Of course, you can never go wrong adding fried rice with pork chop to your order. It’s comfort food heaven – lots of fluffy rice with soft egg and a crispy pork chop on top.  All the soups are very traditional and come in large bowls giving a foursome a nice cup to sample.  The short rib soup is a deep red spicy broth with large hunks of tender beef and fresh bok choy; simple but delicious.

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The History Behind Din Tai Fung

Din Tai Fung’s founder Yang Bing-Yi came to Taipei from China in 1948, and found work at a bulk cooking oil delivery company.  When the company closed ten years later, he opened his own cooking oil business in 1958.  As cooking oil became more available in local stores in smaller containers for home use, his business declined. In 1974 needing to make a change, he hired a chef to make dumplings and turned his business into a restaurant.

Din Tai Fung restaurant, famous dumplings, seasame noodles, art of making dumplings, Michelin Star restaurant, Pork Xiao Long Bao, history of Din Tai Fung, Taipei, China, bulk cooking, Chinese New Year, Asian comfort food

Focusing on consistency, service and quality, Din Tai Fung soon started to receive accolades from around the world.  

Many travel and food magazines raved about the food and the word quickly spread among food lovers.  In 1993, the New York Times rated them as a top ten gourmet restaurant in the world and their success was sealed.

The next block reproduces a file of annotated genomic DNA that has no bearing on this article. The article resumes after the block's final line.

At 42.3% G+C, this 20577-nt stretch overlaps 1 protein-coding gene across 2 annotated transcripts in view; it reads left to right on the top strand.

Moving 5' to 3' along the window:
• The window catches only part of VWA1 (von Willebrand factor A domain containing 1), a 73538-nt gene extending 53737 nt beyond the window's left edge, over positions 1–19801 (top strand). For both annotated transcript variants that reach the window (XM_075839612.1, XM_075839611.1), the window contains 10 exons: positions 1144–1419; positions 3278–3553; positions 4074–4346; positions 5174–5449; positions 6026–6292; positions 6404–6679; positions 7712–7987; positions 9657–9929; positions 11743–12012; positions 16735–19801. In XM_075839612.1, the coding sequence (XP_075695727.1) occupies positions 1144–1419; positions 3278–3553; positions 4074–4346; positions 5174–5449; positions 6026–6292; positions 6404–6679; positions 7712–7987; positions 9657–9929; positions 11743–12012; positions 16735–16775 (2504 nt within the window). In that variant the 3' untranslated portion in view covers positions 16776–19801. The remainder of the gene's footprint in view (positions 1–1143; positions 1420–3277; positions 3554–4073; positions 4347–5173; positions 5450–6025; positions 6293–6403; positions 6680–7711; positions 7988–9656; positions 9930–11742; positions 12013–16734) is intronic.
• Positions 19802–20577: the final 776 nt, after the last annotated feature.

But the real crown came in 2010 when the Hong Kong restaurant was awarded a Michelin star. As you can imagine, this is a rare honor for a restaurant chain. With Chinese New Year approaching this February 16th, it could be the perfect spot to celebrate!

Knowing some of these interesting facts might entice you to dine here:

  • Din Tai Fung has 119 restaurants in 14 countries with an average wait time of 1-3 hours.
  • Each branch has an open kitchen to showcase their famous dumplings and each dumpling is weighed before cooking to the following specifications:  5 gram dumpling skin, 16 gram pork stuffing and always 18 folding edges.
  • Employees are trained from 3-6 months in the art of making Xiao Long Bao before they are deemed ready for the glass walled kitchen.
  • Each branch serves a daily average of 1000-2000 customers which in dumpling terms means they make 100,000 to 200,000 Xiao Long Bao each day!

Recently, we returned to the restaurant with a couple of doubting diners who wondered why we had to get there before 11:00 a.m.  Sure enough, there was the long line snaking as expected. It ran outside the restaurant a half hour before opening. When we started thinking about a plan B for lunch, I suggested we persevere.  In about 25 minutes we were seated and even given a seating preference (inside/outside/bar) before they handed us an order form.

Another 15 minutes later, we are enjoying hot green tea and taking turns watching the action in the open kitchen.  Din Tai Fung is the ultimate Asian comfort food destination. It’s a fun experience especially if you are lucky enough to live near a location or can travel to one of their restaurants.  Most are popping up in American malls and are an unbeatable combination of excellent food and dining entertainment.  Even our guests who didn’t want to wait were converted and said the experience was worthwhile and not to be missed.

Denise Benson

Denise Benson is a photographer, creative writer and traveler. Discovering new ideas, people, places and cultures is a lifelong passion, which Denise enjoys sharing with her readers using her unique perspective as a photographic storyteller.

An avid sailor, she and her husband Brian have sailed 10,000 blue water miles exploring the South Pacific. Along with sailing, she enjoys travel, food & wine, books and nature related activities, including napping on the fore-deck of her boat, Moonstone.

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Denise Benson

Denise Benson is a photographer, creative writer and traveler. Discovering new ideas...